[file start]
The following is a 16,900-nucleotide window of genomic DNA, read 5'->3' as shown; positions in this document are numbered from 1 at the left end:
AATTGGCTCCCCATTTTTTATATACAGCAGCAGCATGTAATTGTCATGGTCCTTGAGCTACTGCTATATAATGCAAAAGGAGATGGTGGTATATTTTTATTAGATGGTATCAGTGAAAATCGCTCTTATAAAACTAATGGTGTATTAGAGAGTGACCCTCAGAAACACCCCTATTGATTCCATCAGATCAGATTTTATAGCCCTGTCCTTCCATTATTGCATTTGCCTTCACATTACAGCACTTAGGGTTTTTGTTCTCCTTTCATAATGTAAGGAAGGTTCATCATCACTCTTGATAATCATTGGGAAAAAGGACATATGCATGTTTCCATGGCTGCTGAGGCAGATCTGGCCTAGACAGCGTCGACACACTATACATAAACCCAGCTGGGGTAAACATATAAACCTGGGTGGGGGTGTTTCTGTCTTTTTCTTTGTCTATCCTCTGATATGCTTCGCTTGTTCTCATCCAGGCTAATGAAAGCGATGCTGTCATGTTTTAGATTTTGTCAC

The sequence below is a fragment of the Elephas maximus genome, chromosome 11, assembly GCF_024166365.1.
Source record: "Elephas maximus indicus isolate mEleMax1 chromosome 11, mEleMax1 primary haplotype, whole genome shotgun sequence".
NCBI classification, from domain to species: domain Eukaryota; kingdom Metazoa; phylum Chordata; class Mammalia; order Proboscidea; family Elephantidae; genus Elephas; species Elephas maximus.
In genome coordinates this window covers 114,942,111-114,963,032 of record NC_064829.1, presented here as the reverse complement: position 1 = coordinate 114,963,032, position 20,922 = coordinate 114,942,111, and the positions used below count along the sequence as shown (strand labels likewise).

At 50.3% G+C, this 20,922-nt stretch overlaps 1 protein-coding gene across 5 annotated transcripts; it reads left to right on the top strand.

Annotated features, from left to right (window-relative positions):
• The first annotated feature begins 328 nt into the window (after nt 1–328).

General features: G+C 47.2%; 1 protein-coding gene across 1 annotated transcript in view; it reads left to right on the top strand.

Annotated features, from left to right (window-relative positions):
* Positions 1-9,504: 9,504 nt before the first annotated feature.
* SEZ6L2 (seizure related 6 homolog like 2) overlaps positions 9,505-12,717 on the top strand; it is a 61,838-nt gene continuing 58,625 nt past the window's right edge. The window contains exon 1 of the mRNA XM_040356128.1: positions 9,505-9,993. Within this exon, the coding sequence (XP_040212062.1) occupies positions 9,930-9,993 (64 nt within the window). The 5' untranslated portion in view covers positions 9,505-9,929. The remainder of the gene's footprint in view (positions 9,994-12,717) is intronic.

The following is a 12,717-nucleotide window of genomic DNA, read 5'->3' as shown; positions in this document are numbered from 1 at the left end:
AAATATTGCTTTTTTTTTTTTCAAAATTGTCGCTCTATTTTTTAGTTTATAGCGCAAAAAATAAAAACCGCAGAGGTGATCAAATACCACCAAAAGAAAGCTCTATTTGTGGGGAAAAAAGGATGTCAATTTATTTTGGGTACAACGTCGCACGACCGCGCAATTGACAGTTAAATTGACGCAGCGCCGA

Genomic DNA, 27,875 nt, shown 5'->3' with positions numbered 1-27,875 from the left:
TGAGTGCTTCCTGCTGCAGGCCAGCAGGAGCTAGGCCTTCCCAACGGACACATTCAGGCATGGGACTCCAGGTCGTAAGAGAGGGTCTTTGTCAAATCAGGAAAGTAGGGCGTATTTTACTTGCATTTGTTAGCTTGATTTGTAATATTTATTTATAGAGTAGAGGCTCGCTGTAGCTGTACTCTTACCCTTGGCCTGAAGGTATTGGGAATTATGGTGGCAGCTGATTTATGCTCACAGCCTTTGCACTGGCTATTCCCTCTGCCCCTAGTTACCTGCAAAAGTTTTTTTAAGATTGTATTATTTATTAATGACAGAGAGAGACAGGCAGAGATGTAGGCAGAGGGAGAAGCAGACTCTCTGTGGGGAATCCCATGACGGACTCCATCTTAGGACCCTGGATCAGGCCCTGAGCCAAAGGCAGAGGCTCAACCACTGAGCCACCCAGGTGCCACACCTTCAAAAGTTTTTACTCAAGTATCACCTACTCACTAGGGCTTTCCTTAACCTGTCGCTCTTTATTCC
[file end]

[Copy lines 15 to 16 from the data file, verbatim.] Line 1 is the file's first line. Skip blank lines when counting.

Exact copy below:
AAATATTGCTTTTTTTTTTTTCAAAATTGTCGCTCTATTTTTTAGTTTATAGCGCAAAAAATAAAAACCGCAGAGGTGATCAAATACCACCAAAAGAAAGCTCTATTTGTGGGGAAAAAAGGATGTCAATTTATTTTGGGTACAACGTCGCACGACCGCGCAATTGACAGTTAAATTGACGCAGCGCCGA

Genomic DNA, 27,875 nt, shown 5'->3' with positions numbered 1-27,875 from the left: